Winter Solstice and Celebrating Mother Earth

What is the Winter Solstice?

The Winter Solstice is a celebration that marks a specific time of the year when, on December 21st, the Northern Hemisphere witnesses the shortest day and the longest night. Darkness is at its longest. On this day we celebrate the darkness that has been and was necessary and the tiny flicker of light that is to come.

A candle sits in a brass candle holder by a window ledge. The window frame is white and the glass is opaque. It seems like a cold yet calm night.
What does this mean for us?

Around this time, most people hear or are subject to seasonal depression. When people are experiencing lower moods and seasonal depression, it often can feel very hopeless. The days are shorter and the nights are longer. But, as we come to and pass the 21st of December, hope with the light returns. With each new day the light remains for longer, and the nights shorten, and we find ourselves filled with more joy, as we are each filled up with more sunlight. The planted seeds actually turn towards that sunlight and look up. That is one wonderful reason to celebrate the Winter Solstice. We have made it through the toughest time of the year.

There is often confusion about the difference between Yule and Winter Solstice. Some people tend to use these words interchangeably; however, there is a difference! The Winter Solstice, as mentioned before, is a Pagan celebration of the longest night and shortest day. Yule, however, is a specific time and traditionally seen as a Scandinavian celebration. It marks the point when the light begins to strengthen once again. As you see, these two are connected and can be celebrated together.

The Winter Solstice and Christmas celebrations? Yes, they are very similar!

To celebrate the Winter Solstice, we often gather and decorate our homes with pine, wreaths, holly, evergreen, candles, and mistletoe! In our modern times, these decorations are most popularly associated with Christmas. So, then why does the Winter Solstice use the same decorations? Well, the Winter Solstice is a long-held global Pagan celebration, dating back to the Neolithic period in 10,200 BC.

two hands are holding wreaths of dried plants, holly, and wood, as they craft wreaths for the Winter Solstice

Pagans, a term used to describe ‘rural folk’, were typically from Northern Europe and Britain but apply everywhere. Pagans celebrated the Winter Solstice and Yule, to witness the passing of the longest night and shortest day, which, without a doubt, was much harder to endure back then and the coming of the sunshine…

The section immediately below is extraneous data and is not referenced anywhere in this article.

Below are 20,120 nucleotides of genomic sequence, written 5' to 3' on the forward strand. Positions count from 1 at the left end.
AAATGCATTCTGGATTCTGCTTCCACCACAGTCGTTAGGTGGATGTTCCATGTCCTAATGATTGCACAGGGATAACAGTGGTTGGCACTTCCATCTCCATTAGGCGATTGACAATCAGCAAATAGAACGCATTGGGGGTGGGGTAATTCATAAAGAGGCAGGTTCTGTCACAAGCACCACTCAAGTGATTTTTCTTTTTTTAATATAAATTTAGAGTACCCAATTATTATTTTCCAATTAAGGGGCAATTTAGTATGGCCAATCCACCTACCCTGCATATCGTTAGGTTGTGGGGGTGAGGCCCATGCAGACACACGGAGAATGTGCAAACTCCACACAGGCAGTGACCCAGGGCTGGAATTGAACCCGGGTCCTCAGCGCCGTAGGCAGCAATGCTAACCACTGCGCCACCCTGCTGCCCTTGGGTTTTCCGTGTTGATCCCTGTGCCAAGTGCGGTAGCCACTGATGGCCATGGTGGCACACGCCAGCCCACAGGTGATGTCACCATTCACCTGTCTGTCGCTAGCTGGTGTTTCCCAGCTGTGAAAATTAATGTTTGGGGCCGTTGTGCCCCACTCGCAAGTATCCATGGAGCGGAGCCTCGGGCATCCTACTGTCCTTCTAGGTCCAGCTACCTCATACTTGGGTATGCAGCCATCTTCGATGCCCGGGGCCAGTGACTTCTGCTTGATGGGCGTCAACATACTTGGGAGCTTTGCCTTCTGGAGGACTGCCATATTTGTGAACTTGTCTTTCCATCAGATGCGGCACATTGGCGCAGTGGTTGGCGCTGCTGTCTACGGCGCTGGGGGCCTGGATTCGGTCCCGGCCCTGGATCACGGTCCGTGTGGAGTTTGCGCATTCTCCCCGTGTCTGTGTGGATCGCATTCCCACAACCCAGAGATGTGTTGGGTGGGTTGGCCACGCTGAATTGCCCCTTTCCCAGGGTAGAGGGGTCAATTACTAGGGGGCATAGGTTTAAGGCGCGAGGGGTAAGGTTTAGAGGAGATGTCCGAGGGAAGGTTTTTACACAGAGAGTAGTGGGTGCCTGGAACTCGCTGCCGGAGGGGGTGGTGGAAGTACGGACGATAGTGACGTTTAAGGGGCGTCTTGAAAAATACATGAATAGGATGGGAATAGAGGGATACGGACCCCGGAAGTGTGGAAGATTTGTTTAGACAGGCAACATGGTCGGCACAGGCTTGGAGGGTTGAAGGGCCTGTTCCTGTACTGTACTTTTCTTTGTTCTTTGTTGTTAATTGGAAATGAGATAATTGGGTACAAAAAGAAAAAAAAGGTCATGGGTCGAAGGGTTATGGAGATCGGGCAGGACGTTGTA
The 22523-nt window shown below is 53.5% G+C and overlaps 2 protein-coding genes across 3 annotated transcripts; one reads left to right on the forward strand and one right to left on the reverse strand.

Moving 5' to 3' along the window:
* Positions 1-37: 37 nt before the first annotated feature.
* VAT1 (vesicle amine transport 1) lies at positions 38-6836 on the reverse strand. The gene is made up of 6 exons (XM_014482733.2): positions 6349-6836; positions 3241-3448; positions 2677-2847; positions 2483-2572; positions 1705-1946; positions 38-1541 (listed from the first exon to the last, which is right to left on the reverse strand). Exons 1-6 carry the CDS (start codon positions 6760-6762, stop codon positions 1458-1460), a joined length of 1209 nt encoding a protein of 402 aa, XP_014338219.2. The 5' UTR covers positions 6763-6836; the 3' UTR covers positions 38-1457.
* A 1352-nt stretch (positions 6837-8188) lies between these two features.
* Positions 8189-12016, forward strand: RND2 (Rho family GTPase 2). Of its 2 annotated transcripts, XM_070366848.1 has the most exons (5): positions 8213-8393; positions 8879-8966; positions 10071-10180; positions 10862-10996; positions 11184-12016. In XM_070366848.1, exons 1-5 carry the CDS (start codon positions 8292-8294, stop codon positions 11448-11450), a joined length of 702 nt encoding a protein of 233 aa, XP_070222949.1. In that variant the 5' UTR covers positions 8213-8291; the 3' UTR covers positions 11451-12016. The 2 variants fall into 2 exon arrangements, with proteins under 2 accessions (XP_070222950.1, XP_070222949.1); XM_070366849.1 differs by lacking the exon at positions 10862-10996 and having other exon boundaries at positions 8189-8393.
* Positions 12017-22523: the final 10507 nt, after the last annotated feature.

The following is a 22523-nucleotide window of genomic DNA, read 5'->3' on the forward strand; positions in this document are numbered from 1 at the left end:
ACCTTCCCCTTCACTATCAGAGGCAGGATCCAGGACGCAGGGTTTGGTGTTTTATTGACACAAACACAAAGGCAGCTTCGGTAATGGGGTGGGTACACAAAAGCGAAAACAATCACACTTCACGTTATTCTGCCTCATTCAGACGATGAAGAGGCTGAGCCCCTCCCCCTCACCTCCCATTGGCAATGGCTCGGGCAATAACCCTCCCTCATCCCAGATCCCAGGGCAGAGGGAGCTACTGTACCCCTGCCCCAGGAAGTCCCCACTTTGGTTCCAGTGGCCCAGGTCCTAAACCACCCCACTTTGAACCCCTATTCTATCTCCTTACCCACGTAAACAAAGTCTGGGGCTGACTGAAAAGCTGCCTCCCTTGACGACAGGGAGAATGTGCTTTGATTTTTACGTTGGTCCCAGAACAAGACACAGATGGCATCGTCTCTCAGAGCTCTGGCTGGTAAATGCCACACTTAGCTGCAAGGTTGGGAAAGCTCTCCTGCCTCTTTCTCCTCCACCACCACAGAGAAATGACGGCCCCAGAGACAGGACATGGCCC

Overtime, Christianity swept through, and Pagan traditions for celebrating the Winter Solstice as a rite of passage became a more Christianized tradition known as Christmas.

Flying Reindeer

A reindeer looks on past the camera. It has light dusting of snow on its nose and in the background the sky and ground are both white and snowy. The reindeer has big antlers - she is beautiful

Another recognizable signifier of Christmas are the reindeer. For Christmas, jolly old Santa Claus brings toys to all the good children across the world, with the help of seemingly strong, male reindeer. But, as some may know, it is the female reindeer who keep their antlers during the winter time.

So, where does this association of reindeer and Christmas come from? There are many myths, stories, and cultural significance for the reindeer. During the Neolithic period, reindeer were widespread, spanning across the British Isles, Scandinavia, Russia, Siberia, and across the land bridge of the Bering Strait. Throughout these parts, there are many iterations of stories of a female reindeer, with her antlers remaining during winter, flying down south to retrieve the sun goddess and restoring the sun and warmth to the Northern Hemisphere. The reindeer is called Deer Mother, or Mother Deer.

The Yule Log

The Yule Log is a central decorative piece that helps celebrate the Winter Solstice and Yule. Although modern creations have morphed the Yule log into a cake, the Yule log is quite simply a tree log with candles inserted into the log. Decorations are placed around the Yule log, and it is lit during the time when more light begins to creep into our lives. It is a celebration of more light and more hope to come.

A small Yule log is placed on a table, decorated with pine cones and dried leaves. It has three candles inserted - two green and one red, and the candles are shining bright within a dark room

However, long before that cake iteration, the Yule log was simply a large log or even an entire tree that was placed on the hearth for fire, giving light and warmth to the home, and celebrating more light from the sun was soon to come.

The Yule log was even thought to be lucky and a protection against nature’s harsh elements.

Let us thank Mother Earth!

The Winter Solstice is a beautiful and important time around the world. To be still, quiet and to listen to the earth. I find myself reflecting and giving thanks to nature. I am thankful for this darkness, as it allowed me to rest and be calm. I am thankful for the light and the coming of more lightness that each and every day will bring. The world and the earth goes through drastic change, and she has, and is, incredibly resilient. So, take the time this Winter Solstice to reflect upon our earth and what we can do for her in return. Celebrate Her.

Blessed be!

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Bibliography and more information

Winter Solstice decorations


History of Christmas

Origins of the Winter Solstice

Winter Solstice overview

Mother Deer

A children’s story of Deer Mother